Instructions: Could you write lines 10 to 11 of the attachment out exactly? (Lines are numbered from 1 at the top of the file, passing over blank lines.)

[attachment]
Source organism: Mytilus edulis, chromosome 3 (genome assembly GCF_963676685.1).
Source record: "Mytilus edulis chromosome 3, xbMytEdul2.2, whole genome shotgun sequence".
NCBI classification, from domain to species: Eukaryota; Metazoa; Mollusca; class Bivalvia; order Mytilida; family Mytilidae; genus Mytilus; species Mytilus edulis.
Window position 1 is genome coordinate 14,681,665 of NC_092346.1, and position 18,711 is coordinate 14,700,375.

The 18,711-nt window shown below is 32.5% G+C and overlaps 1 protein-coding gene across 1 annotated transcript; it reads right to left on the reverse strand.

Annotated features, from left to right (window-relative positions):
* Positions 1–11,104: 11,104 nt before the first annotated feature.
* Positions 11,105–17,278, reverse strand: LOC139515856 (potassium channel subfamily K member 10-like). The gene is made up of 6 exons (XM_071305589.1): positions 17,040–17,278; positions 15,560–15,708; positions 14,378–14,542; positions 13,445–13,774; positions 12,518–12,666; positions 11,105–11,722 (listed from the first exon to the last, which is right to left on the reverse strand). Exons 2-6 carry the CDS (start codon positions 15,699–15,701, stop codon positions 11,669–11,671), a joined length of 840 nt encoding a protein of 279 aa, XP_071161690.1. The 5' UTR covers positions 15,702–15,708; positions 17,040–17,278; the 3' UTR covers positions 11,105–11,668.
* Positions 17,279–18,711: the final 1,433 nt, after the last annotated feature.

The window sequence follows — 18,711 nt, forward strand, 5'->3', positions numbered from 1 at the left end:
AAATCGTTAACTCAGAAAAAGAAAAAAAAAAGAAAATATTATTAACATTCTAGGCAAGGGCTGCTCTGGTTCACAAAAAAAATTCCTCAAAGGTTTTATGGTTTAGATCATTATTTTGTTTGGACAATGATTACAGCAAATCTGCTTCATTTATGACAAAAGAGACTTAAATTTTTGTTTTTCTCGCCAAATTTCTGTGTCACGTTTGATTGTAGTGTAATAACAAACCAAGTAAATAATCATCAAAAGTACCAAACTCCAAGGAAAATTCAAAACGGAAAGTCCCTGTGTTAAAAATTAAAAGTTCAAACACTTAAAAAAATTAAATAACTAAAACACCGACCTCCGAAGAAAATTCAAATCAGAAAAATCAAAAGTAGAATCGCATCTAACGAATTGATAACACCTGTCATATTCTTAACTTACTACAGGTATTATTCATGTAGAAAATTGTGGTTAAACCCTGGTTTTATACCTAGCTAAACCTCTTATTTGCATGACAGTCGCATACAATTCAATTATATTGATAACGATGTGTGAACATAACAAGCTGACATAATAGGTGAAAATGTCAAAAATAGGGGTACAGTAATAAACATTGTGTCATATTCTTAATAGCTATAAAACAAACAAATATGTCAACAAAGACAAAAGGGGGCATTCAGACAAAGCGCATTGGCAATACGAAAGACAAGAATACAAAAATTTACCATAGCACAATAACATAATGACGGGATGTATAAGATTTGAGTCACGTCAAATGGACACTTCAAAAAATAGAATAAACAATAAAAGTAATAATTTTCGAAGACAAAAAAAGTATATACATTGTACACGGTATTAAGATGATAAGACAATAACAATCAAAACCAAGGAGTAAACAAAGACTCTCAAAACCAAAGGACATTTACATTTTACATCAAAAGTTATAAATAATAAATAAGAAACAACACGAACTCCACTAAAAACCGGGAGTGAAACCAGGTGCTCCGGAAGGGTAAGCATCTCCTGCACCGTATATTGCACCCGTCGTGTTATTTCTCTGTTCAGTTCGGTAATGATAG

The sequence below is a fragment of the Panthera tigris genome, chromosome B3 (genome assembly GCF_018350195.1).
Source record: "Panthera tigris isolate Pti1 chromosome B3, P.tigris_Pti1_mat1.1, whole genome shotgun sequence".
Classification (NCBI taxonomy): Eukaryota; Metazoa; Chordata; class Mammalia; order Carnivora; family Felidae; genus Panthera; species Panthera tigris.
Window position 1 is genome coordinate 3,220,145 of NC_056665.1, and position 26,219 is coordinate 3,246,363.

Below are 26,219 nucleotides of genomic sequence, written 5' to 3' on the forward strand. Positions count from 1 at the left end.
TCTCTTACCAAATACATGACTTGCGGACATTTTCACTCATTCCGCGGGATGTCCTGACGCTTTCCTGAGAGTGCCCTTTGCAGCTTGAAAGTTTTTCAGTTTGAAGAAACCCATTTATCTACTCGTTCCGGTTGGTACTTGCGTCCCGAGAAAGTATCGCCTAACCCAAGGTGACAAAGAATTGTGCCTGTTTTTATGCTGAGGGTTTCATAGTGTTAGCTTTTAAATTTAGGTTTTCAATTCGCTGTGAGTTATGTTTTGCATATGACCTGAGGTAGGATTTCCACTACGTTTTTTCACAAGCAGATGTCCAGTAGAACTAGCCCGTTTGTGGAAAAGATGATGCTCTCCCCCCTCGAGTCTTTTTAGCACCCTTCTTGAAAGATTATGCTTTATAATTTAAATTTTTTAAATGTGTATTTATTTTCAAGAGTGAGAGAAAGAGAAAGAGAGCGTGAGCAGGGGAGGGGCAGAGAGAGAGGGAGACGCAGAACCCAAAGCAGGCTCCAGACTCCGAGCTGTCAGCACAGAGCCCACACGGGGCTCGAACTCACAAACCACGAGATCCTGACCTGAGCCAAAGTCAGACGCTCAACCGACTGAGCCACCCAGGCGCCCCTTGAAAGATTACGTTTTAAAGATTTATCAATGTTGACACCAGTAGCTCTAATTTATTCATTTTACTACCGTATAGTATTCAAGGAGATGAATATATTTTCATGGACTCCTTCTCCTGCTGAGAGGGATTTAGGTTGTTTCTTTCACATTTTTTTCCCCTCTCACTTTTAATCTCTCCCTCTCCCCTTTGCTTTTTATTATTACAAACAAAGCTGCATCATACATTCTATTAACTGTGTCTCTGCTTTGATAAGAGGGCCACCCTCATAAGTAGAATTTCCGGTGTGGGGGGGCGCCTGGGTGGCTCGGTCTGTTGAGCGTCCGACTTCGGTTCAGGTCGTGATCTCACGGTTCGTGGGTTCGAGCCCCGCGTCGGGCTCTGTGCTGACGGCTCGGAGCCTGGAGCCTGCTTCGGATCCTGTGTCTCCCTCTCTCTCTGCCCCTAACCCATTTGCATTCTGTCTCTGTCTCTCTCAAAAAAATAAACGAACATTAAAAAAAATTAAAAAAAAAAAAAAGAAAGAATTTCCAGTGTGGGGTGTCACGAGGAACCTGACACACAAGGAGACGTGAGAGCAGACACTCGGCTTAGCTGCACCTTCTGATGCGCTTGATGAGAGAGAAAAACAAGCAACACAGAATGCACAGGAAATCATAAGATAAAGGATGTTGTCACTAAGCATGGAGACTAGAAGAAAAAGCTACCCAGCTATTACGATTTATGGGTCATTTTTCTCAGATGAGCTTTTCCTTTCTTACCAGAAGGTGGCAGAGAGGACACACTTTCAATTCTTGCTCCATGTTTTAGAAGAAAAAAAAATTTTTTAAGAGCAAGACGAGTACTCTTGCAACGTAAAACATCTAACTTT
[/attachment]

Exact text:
The window sequence follows — 18,711 nt, forward strand, 5'->3', positions numbered from 1 at the left end:
AAATCGTTAACTCAGAAAAAGAAAAAAAAAAGAAAATATTATTAACATTCTAGGCAAGGGCTGCTCTGGTTCACAAAAAAAATTCCTCAAAGGTTTTATGGTTTAGATCATTATTTTGTTTGGACAATGATTACAGCAAATCTGCTTCATTTATGACAAAAGAGACTTAAATTTTTGTTTTTCTCGCCAAATTTCTGTGTCACGTTTGATTGTAGTGTAATAACAAACCAAGTAAATAATCATCAAAAGTACCAAACTCCAAGGAAAATTCAAAACGGAAAGTCCCTGTGTTAAAAATTAAAAGTTCAAACACTTAAAAAAATTAAATAACTAAAACACCGACCTCCGAAGAAAATTCAAATCAGAAAAATCAAAAGTAGAATCGCATCTAACGAATTGATAACACCTGTCATATTCTTAACTTACTACAGGTATTATTCATGTAGAAAATTGTGGTTAAACCCTGGTTTTATACCTAGCTAAACCTCTTATTTGCATGACAGTCGCATACAATTCAATTATATTGATAACGATGTGTGAACATAACAAGCTGACATAATAGGTGAAAATGTCAAAAATAGGGGTACAGTAATAAACATTGTGTCATATTCTTAATAGCTATAAAACAAACAAATATGTCAACAAAGACAAAAGGGGGCATTCAGACAAAGCGCATTGGCAATACGAAAGACAAGAATACAAAAATTTACCATAGCACAATAACATAATGACGGGATGTATAAGATTTGAGTCACGTCAAATGGACACTTCAAAAAATAGAATAAACAATAAAAGTAATAATTTTCGAAGACAAAAAAAGTATATACATTGTACACGGTATTAAGATGATAAGACAATAACAATCAAAACCAAGGAGTAAACAAAGACTCTCAAAACCAAAGGACATTTACATTTTACATCAAAAGTTATAAATAATAAATAAGAAACAACACGAACTCCACTAAAAACCGGGAGTGAAACCAGGTGCTCCGGAAGGGTAAGCATCTCCTGCACCGTATATTGCACCCGTCGTGTTATTTCTCTGTTCAGTTCGGTAATGATAG